Leave It To Marketplace….

Uncle AndrewUncle Andrew
Filed under: @ 11:38 am

Caught another fascinating article on my favorite evening-soak listening, American Public Media’s Marketplace. This was a look at the evolution of the newspaper. It is no news whatsoever to most of you that the American newspaper industry is in decline. Speaking personally, I am probably not the best person to be charged with the observation of this phenom: I have never had a subscription to a newspaper. By the time I was of an age where I was emotionally and financially prepared to give much of a shit about the day-to-day workings of the world, I already had a subscription to an Internet Service Provider (okay, America Online….gotta start somewhere) and was getting my regular dose of current events through the wire. To be frank, I don’t think I would have ever cleaved to a newspaper as a source of information, for one simple reason: they get my hands dirty. There is simply no excuse in this day and age for a medium that is so unwelcomely interactive. I want the daily news to leave its mark on me in an intellectual and emotional fashion, not physical. Imagine how small the viewing audience for television would be if the radiation emanating from the cathode tube inadvertently singed your drapes every time you turned it on (okay, so I’d probably still watch Ghost Hunters and the new season of Dexter, but that’s it).

Anyway, back to Marketplace. The article followed the recent innovations of a community newspaper in suburban New York, the Journal News. The JN has been going to great lengths to solicit reader input on the types of stories in which their readership are truly interested, and also the form which those stories should take. As a result, they have greatly expanded their offerings. The paper publishes a couple of glossy magazines, runs a blog, produces short videos and a television program. They offer podcasts, content for mobile devices, and online discussion boards. In short, they are doing anything and everything they can to attract and retain their reader base, and so far it seems to be working.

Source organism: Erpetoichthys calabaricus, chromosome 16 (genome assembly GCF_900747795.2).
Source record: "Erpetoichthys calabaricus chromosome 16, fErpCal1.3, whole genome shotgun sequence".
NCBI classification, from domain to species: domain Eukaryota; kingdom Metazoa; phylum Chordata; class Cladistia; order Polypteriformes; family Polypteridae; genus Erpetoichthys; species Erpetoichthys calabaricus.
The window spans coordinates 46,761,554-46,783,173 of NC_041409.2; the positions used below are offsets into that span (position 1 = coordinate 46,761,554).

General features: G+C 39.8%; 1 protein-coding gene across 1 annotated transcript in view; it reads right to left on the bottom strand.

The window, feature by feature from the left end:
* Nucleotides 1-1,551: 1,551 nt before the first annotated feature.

I’m having all kinds of trouble trying to decide what I think of this.

On one hand, if there’s one thing about this trend that truly appeals to me, it’s the idea of making the news as local, as personal as possible. I don’t think it’s going out on a limb to make the assertion that the pool of information at mankind’s disposal has far outstripped our ability to process it. My very existence as a modern First World human is defined in large part by a continuous act of mediation and filtration. In this light, a local paper that follows every baseball game and high-school graduation—in addition to covering the “harder” news of note—can really help to ground the reader, to put everything in context. And as the saying goes, though one must think globally it is best to act locally. (I always liked Zippy the Pinhead’s rendition of this well-worn aphorism: “Think global, act loco.”) While we should all be expected to behave as though our actions have consequences the world over, it’s also practically axiomatic that our efforts are expended to greatest effect in our own community. From random kindnesses to charitable donations, it is when we brighten the corner where we are that we are often generating the greatest impact.

To that end, keeping in tune with the day-to-day life in our own community is a good thing. Having a local newspaper that makes the job easier through blogs, podcasts, video and print content is even better.

On the other hand, what the Journal News is doing might be seen as pandering. They take the pulse of the reading public and provide content based on the feedback they receive. This kind of responsiveness can be a real benefit….unless it turns out that what the public wants is an “Inside Edition”-style melange of celebrity gossip, perp walks and bikini-wax exposes. Fortunately that doesn’t seems to be what the fine citizens of the Hudson Valley want out of their local media, judging by the web site. Good thing too. The Journal News being a Gannett publication, were the local market to demand such coarse fodder, I have little doubt that they would be forced by their corporate masters to serve it up with a smile.

But it would seem only reasonable to assert that news, like nourishment of the body, may not always take a form towards which one might naturally gravitate. Just as my parents knew better than to let me dictate the content of my meals (and I thank the Devices in retrospect that they did not. I’m already an overweight diabetic with a bad back; I shudder to think what I’d look like today if I had been allowed to subsist on a diet of Redondo’s Hawaiian Winners and Freakies Cereal), perhaps the news media ought take it upon itself to elevate the menu, as it were. Give us the good stuff we really should be using to feed our heads, and the roughage we so desperately need to clear out the—well, let’s face it—the crap. A harmless tasty treat is a fine thing—reading Fark, say, or leafing through a People Magazine while waiting for the oral hygienist to call you in for your biannual plaque-blasting—but just as in the realm of the body, a diet of nothing but mind Twinkies is no good way to lead your life.

So there is a real potential drawback to appealing to the lowest common denominator in deciding on the content of one’s media….unless of course your community’s lowest common denominator is so far above the national average as to make it neither by comparison. As with everything, it’s necessary to maintain a balancing act, and I think I will be watching both local and national media just a hair more closely now, to see how they manage the tightrope.

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